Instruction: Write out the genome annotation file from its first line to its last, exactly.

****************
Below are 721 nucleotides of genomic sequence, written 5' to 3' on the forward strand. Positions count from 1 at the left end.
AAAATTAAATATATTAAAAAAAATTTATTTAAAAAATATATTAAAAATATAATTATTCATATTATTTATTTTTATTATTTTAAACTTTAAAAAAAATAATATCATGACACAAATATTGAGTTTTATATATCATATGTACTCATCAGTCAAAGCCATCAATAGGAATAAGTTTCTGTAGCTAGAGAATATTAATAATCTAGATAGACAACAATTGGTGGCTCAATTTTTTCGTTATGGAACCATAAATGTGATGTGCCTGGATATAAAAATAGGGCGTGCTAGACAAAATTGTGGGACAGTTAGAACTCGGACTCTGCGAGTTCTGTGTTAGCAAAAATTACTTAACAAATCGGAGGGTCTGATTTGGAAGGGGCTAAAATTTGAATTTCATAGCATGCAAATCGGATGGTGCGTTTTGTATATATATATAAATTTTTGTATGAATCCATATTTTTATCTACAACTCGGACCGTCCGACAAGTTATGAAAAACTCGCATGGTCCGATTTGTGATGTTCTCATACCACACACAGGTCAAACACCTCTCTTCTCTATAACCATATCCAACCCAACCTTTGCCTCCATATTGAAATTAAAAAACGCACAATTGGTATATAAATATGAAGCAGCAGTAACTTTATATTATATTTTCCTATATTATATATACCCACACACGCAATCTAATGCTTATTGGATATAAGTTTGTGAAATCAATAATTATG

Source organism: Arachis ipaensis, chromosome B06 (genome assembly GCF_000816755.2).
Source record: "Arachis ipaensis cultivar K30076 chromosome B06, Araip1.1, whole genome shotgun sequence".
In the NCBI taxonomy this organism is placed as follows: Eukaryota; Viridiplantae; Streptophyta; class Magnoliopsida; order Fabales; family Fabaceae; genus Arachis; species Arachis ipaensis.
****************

Below are 721 nucleotides of genomic sequence, written 5' to 3' on the forward strand. Positions count from 1 at the left end.
AAAATTAAATATATTAAAAAAAATTTATTTAAAAAATATATTAAAAATATAATTATTCATATTATTTATTTTTATTATTTTAAACTTTAAAAAAAATAATATCATGACACAAATATTGAGTTTTATATATCATATGTACTCATCAGTCAAAGCCATCAATAGGAATAAGTTTCTGTAGCTAGAGAATATTAATAATCTAGATAGACAACAATTGGTGGCTCAATTTTTTCGTTATGGAACCATAAATGTGATGTGCCTGGATATAAAAATAGGGCGTGCTAGACAAAATTGTGGGACAGTTAGAACTCGGACTCTGCGAGTTCTGTGTTAGCAAAAATTACTTAACAAATCGGAGGGTCTGATTTGGAAGGGGCTAAAATTTGAATTTCATAGCATGCAAATCGGATGGTGCGTTTTGTATATATATATAAATTTTTGTATGAATCCATATTTTTATCTACAACTCGGACCGTCCGACAAGTTATGAAAAACTCGCATGGTCCGATTTGTGATGTTCTCATACCACACACAGGTCAAACACCTCTCTTCTCTATAACCATATCCAACCCAACCTTTGCCTCCATATTGAAATTAAAAAACGCACAATTGGTATATAAATATGAAGCAGCAGTAACTTTATATTATATTTTCCTATATTATATATACCCACACACGCAATCTAATGCTTATTGGATATAAGTTTGTGAAATCAATAATTATG

Source organism: Arachis ipaensis, chromosome B06 (genome assembly GCF_000816755.2).
Source record: "Arachis ipaensis cultivar K30076 chromosome B06, Araip1.1, whole genome shotgun sequence".
In the NCBI taxonomy this organism is placed as follows: Eukaryota; Viridiplantae; Streptophyta; class Magnoliopsida; order Fabales; family Fabaceae; genus Arachis; species Arachis ipaensis.